NuTech Solutions was started to bring Dr. Michalewicz's insights to a commercial operation. Although the author of numerous books on advanced mathematics and a speaker at major mathematical conferences worldwide, Dr. Michalewicz is quick to say, "Look at my colleagues. Look at the young people at NuTech Solutions. They are the reason that the mathematical field known as Mereology is so dynamic today. Not me."
Ever humble, Dr. Michalewicz has assembled more than 150 professionals in mathematics, computer science, and allied disciplines. The staff is deployed at offices in three U.S. cities, Dortmund, Germany, and, not surprisingly, Warsaw, Poland. The buzz of multiple languages fills the NuTech offices. White boards are covered with mathematical symbols squeezed between timelines for projects at Siemens, Bank of America, Ford Motor Co., the Polish energy authority, and dozens of other blue-chip firms.
Among the staff are Dr. Michalewicz's brother (also an expert in Mereology), a son (a mathematician who is quick to say, "I'm not as smart as my uncle"), and a couple of cousins. The others in the company come from a rich variety of countries, including China, various Eastern European states, and North America.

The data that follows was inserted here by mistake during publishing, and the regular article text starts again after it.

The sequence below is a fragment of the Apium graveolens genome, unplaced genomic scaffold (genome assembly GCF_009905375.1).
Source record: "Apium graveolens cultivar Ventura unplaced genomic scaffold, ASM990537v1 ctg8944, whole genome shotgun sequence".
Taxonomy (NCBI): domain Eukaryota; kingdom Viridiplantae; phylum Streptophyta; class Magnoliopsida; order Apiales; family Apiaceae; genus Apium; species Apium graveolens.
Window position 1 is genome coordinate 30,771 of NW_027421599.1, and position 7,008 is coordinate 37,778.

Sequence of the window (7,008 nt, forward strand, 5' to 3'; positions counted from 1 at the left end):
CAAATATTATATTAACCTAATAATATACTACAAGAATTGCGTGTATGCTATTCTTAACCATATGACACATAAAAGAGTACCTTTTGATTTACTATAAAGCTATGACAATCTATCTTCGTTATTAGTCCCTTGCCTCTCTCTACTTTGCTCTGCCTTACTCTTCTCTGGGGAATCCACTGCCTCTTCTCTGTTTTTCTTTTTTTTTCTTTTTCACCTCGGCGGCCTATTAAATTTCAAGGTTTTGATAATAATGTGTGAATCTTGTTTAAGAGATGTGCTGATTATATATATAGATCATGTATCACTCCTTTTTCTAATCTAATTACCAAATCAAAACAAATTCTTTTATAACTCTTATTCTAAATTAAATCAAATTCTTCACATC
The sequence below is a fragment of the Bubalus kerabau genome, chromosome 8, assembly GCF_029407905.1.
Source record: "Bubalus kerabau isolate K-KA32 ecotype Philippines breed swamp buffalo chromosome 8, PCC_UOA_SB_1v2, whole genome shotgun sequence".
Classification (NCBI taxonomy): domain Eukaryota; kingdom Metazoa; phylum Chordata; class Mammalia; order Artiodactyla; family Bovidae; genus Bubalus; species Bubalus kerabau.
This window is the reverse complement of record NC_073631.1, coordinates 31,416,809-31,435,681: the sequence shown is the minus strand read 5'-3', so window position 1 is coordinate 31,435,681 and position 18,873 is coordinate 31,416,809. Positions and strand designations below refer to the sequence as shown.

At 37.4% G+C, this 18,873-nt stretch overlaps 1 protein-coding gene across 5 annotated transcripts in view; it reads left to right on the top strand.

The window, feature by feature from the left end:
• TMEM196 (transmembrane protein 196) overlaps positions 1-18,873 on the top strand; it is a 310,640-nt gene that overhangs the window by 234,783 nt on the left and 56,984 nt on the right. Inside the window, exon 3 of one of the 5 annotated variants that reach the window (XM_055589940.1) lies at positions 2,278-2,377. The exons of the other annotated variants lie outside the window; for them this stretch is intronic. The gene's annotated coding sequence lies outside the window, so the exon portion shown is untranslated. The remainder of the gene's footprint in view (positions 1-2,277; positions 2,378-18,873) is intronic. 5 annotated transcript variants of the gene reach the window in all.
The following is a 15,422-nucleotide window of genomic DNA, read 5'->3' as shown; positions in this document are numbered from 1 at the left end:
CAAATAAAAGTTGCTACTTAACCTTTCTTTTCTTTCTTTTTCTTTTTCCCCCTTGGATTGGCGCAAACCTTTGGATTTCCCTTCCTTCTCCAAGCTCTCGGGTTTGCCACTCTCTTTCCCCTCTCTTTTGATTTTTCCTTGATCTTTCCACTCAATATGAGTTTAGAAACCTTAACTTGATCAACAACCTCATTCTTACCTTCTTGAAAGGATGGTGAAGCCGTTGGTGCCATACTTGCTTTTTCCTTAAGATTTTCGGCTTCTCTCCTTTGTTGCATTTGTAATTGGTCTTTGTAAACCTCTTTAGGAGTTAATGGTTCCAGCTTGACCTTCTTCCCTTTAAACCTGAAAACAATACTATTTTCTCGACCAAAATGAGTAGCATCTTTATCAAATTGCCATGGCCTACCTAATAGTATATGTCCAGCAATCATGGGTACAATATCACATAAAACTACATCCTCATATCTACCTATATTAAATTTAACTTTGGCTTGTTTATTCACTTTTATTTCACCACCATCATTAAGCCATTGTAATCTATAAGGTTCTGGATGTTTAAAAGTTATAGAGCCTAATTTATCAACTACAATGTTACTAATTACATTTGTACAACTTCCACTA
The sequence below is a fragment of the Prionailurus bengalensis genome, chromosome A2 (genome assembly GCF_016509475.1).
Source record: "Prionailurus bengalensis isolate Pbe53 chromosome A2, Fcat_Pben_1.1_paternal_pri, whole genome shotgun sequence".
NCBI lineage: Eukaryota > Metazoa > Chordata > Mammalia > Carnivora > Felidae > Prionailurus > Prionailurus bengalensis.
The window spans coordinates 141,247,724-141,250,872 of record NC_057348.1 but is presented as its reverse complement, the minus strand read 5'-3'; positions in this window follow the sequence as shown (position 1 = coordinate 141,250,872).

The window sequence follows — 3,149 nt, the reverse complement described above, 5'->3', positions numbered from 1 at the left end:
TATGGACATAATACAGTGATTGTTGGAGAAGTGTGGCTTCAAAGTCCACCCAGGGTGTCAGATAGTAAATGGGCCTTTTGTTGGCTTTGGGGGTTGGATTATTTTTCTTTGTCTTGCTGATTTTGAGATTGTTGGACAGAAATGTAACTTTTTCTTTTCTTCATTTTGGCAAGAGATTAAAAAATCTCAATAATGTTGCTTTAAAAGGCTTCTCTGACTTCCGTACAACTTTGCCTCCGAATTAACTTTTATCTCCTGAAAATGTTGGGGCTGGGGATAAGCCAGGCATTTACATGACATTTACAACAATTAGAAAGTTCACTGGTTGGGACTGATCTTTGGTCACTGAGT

The family's interest in mathematics was a "happy accident," said Dr. Michalewicz. "We did puzzles when we were young. It had a big effect on us, I guess. In fact, we have to watch ourselves in meetings because sometimes someone will have a new maths problems, and we want to solve it, of course."
"But I am lucky," he adds. "These bright people from all over the world find me. Mereology is going to have a profound impact on data mining, statistical analysis, intelligent devices, and knowledge extraction and access. I think it is one of the more important advances in mathematics in the last decade."
Mereology is the "technology" inside Dr. Michalewicz's pioneering work in what is now known as "rough sets". The idea is based on work done by the Warsaw school in the early 20th century. (The same work that had a profound impact on Einstein, Bohr, and others.)